So what do you need to know before choosing your LED comparison?

Well it’s all about the Lumens, not Watts. Previously you chose your bulb brightness by the level of Watts i.e a 40, 60 or 100 watt bulb.
But, wattage is not actually the measure of a bulb’s brightness, but is its energy usage. There is then, a direct correlation between watts and the bulb’s brightness in incandescent bulbs but not with an ultra low consumption 4 Watt LED bulb.

LEDs work differently and so the way in which we measure the brightness is completely different. As LEDs use far less energy, the amount of watts used is no longer an indicator as to the brightness of the bulb.

Sadly there is no exact conversion from Watts to LEDs for example, a traditional 60 watt incandescent bulb can compare to anywhere between 2 and 12 watts in a LED bulb, but don’t panic, it’s just a case of knowing your required Lumen rating.

bulb-brightness-comparisonLumens are the ‘brightness’ measurement provided by a light bulb, and this is what you need to look for when choosing your new LED.
Our comparison guide is an approximation of Watts to Lumens for our bulbs. An old 40 watt bulb would on average be between 300 to 500 Lumens. (Remember, with new technology being regularly released, energy efficiency is constantly improving, so we will maintain the current information on our  Lamps and Lights’ Information Pages on our website).

bulb-colour-tempSo, now we know where previously we looked at a 40 watt incandescent bulb we may now choose perhaps a 4 watt LED, we may also want to choose our bulb based on the colour emitted.

This is referred to as ‘colour temperature’ and is measured in Kelvins – with the higher the number, the whiter and cooler the light given off i.e. anything under 4000K tends to produce a warmer, more gently light and anything over produces a cooler, brighter white light mostly used for task areas such as kitchens and work areas.
The average of an old style incandescent was between 2,700 and 3,500 Kelvin. So if colour rendering is your deciding factor then choose your LED bulb by its Kelvin rating.

bulb-led-watts-conversion-infoSo what happens when you have a multi-ceiling plate with a collection of new dimmable LED bulbs?

Dimmer switches have a minimum and maximum rating (measured in Watts). LED loading cannot however be calculated in the same way as a traditional incandescent or halogen bulb.led-giant-trio-stairwell-02
A good rule of thumb to apply, (one that is used by most manufacturers) is to take the maximum rating of the dimmer switch and divide it by 10. For example, a dimmer switch which has a maximum rating of 200W if you apply the rule of thumb this translates to 20W in LEDs and therefore will run x5 of our 4W dimmable vintage LED light bulbs.

bulb-sizing-fitting-imageSo now you know all you need to about the specs, so next choose your style, size and fitting. Our range is growing fast from mini globes and candles, standard sized traditional bulbs to medium globes, vintage squirrels and large globes ALL available in the new stylish dimmable filament LEDs PLUS now are our fantastic new enormous GIANT LED BULBS, just perfect for that statement piece, but be warned, there’s no subtley here!!!

So, whether you’re designing your lighting for a large venue, office space or in the home, you can be sure we will have something for you!


Our guide to Lampholders

With our lovely new ceramic additions we now have 90 Lampholders available, choosing the right bulbholder can be daunting, so here’s a little help …lampholdersWhat is your source wiring; Three core cable or Two core cable ?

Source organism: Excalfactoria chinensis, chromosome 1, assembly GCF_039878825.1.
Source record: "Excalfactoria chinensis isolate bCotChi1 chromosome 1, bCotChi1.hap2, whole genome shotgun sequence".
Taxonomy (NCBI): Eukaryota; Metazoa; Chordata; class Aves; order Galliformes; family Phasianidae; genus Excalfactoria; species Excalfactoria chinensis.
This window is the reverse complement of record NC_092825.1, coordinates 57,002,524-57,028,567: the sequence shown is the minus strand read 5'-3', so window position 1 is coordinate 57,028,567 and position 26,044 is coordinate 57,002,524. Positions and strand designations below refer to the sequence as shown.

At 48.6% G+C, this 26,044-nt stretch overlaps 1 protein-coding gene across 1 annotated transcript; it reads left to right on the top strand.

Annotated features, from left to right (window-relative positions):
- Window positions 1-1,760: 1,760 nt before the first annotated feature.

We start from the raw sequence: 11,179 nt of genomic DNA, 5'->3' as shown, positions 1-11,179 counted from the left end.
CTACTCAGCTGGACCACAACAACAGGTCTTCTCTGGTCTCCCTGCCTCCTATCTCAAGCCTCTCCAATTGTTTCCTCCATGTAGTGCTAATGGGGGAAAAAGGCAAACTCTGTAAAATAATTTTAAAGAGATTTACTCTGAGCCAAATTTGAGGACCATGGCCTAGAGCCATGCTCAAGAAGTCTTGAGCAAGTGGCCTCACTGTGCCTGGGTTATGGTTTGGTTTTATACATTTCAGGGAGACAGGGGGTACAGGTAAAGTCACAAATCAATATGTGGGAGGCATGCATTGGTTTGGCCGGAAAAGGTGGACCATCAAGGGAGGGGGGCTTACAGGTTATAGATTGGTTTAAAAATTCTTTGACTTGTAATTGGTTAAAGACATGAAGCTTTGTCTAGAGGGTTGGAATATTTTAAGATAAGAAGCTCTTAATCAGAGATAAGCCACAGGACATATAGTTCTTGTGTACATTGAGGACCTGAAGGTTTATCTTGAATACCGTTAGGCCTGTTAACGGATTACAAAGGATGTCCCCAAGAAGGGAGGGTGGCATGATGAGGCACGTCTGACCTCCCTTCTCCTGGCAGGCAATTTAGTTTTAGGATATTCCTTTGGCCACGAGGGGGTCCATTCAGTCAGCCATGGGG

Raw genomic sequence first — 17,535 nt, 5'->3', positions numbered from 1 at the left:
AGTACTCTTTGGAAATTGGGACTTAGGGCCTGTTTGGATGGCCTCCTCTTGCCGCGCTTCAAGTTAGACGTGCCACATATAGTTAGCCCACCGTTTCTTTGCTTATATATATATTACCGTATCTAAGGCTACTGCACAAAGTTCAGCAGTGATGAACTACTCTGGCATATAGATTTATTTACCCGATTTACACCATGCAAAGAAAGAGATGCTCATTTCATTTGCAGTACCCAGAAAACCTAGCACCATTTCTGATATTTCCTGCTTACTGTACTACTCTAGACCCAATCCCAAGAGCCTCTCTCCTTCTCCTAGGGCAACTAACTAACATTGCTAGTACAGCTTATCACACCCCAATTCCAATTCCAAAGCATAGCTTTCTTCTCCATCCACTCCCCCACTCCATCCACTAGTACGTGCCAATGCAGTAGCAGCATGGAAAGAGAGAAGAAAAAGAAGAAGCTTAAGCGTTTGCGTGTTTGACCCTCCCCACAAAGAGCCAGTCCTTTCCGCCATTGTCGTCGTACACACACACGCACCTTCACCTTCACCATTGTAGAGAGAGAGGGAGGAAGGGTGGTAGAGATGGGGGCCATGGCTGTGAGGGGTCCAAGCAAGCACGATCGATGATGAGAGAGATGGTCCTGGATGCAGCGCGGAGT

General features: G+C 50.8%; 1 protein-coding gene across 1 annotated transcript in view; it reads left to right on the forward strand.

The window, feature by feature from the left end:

Class I: is 3-core which has an earth connection and any type of lampholder can be used.
Class II: does not have an earth connection so use non-metal lampholders only with our 2-core flex .

multi-cordgrip-hook-kit-aged#01How is your lamp holder going to be fixed ?kits-ceiling-pendant-chain-brass-lightshade-globe-white-gold-flex

Pendant Cord Griplampholder-china-black-ceiling-plate-bulb-jewel-led-flex-ironstyle
Pendant Hooked
Screwed Table lamp
Batten Table lamp
Switched lampholder
Without a shade (plain holder)
With a shade (shade ring holder)table-lamp-kits-02

lampholder-chrome-closeupWhat is your design theme and/or colour scheme ?
We currently have 7 different lampholder finishes:

  1. Brass
  2. Antique (aged brass)
  3. Chrome (chromed brass)
  4. White Ceramic (glossy glaze)
  5. Linen Ceramic (matt cream)
  6. Black Ceramic (glossy glaze)
  7. Black Plastic (Bakelite look)finishes… and with matching ceiling plates to complete the look, what more could you need?ceramic-white-ceiling-plate-lampholder-teal-flex

Which type of fitting do you need?
We have five different sizes/style of bulb fitting to choose from:






GES Giant Edison Screw or E40 has a 40mm diameter.
ES Edison Screw or E27 has a 27mm diameter.
BC Bayonet Cap or B22d has a 22mm diameter.
SES Small Edison Screw or E14 has a 14mm diameter.
SBC Small Bayonet Cap or B15d has a 15mm diameter.


On the lampholders webpage you will find our online lampholder selector tool – handy to help you choose the right one!

We have a bulb selector tool too, for helping you to select the right lamp bulbs!


lightbulb-selectorSo what bulb do you choose?
Bulbs are no longer an after thought. Our vast array of light bulbs, with the majority now available in the latest stylish filament LED and being dimmable, are a popular design statement in their own right!bulb-group-mix-cal



All of our lampholders have been tested and certified to the current British (BS) and European (EN) standards. A range of our certification sheets can be found on our  Information pages.